When you think about law enforcement, what typically comes to mind? For most people, the image of a police officer on a motorcycle. What about their counterpart in the criminal justice system-the victim’s amazon loss prevention pay?  The media portrays them as antagonists. For example, in an iconic 1994 episode from one of America’s favorite TV shows “Law & Order” the victim is brutally attacked by three men wearing ski masks. One of these men was caught immediately after he threw his gun out of a window just before they pulled up to the police station. When they wake him up he says that he was just robbed and has no idea who his attackers were or why they would do this to him.

The Pros of Law enforcement

1. Crime prevention

A. The police can prevent many crimes by their presence alone. Police, or their mere presence in an area has a deterrent effect on crime. Police patrolling in an area, or having a permanent office in that area not only prevents criminal activity at the time it is occurring but also prevents future criminal activity.

2. Protection of the public.

Police officers often act as a buffer between citizens and their technical violation of the law by issuing tickets, warnings, or by simply informing the violator that they are doing something that is against the law.

Police officers are obligated to arrest someone if certain criminal activity is occurring (i.e. murder, rape, shoplifting). If a person attempts self-defense and ends up hurting or killing someone in what appears to be legitimate self-defense, police are obligated to arrest them for murder (until a jury of peers determines otherwise).

3. Public trust

People in communities will trust the police more if they believe them to be honest and fair. Police officers that are perceived as dishonest or corrupt can cost the police department money in lawsuits and loss of public trust. It can also cost lives if the people of a community mistrust the police and are reluctant to call on them when they need help or information.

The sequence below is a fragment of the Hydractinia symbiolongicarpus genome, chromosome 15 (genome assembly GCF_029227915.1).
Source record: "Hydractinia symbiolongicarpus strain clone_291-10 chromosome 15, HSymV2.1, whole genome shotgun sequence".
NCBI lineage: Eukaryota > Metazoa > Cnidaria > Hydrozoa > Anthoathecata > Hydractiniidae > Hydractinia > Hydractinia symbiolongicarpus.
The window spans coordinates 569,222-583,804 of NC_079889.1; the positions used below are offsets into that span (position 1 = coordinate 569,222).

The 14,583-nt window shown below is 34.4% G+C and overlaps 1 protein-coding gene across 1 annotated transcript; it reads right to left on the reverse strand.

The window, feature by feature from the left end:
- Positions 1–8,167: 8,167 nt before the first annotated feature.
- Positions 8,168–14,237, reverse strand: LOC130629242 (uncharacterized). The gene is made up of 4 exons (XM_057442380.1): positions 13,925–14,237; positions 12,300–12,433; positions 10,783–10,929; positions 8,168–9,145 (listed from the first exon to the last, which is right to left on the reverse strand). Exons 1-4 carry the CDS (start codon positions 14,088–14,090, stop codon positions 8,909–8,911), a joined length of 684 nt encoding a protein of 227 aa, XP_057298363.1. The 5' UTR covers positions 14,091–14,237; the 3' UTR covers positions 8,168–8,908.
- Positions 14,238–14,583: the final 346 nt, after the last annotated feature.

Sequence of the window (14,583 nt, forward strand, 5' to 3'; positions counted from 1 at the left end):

4. Crime prevention by arrest

Police can prevent many crimes by arresting people who may have committed a crime but don’t realize it (i.e. statute of limitations about to run out) or are intending to do so (i.e., deterring would-be criminals from carrying out their intended criminal activity through fear of arrest).

5. Crime detection

Criminals often make a mistake during the course of their criminal activity that leads police to the perpetrator. This collateral crime gives police a clue as to who their suspect is.

6. Arrest for victimless crimes

Arresting people for victimless crimes (if they are caught) or even for ‘crimes’ that have no victims at all (like trespass or public intoxication) can be used as a tool to prevent future crime in that area.

7. Educating the public and youth about what is acceptable and what isn’t.

Police have been known to offer educational presentations to children and adults in schools, neighborhoods, churches, etc. about what is acceptable and unacceptable behavior and how to avoid conflict, crime, etc.

8. Taking dangerous criminals off the street.

Some people can’t or won’t take responsibility for their actions. They are unwilling or unable to change their ways, abide by the law, or conform their behavior according to society’s standards. These are called career criminals, or sociopaths. These people often have a history of crime and have been in prison before and quickly return after they are released because they see no other way of life during their time in prison. They often resort to violence against others because they have nothing else to lose; so they aren’t afraid of consequences either inside or outside prison walls (like a death sentence).

9. Taking violent criminals off the street.

Violent criminals aren’t afraid of being caught and therefore can commit acts of violence against society with impunity, knowing full well that no one will do much once they have been caught and are returned to prison. This is why police departments have a “no snitch” policy or otherwise see to it that those who cooperate with police on their investigations are ignored or investigated for “suspicious behavior”.

10. Investigating fraud, abuse, and civil rights violations by the police department itself.

Police officers often investigate internal issues in their own departments when citizen complaints about criminal activity by fellow officers arise from time to time (i.e., the Rodney King beating case among others).

11. Taking violent criminals (so-called career criminals) off of the streets.

Crime is often a behavior that only occurs in certain parts of society. People who commit violent crimes are often hard to identify and are considered to be criminal “freaks”. We don’t often think about it, but as a society we can be safer as a whole by taking these people off the streets and protecting the people around them from their behavior.

12. Keeping up with technological advances in law enforcement

We see technology in law enforcement change almost daily: Police cars, new equipment, new guns, high-tech surveillance gear and more. To be a police officer you have to keep up with all the technological change that is going on around you or else you will be out of a job in no time.

13. Holding someone in custody until they can be arraigned

Arraignment is the first court appearance of someone who has been arrested and charged with a crime. They are presented with their charges and bail, if any, is set by the judge in the case.


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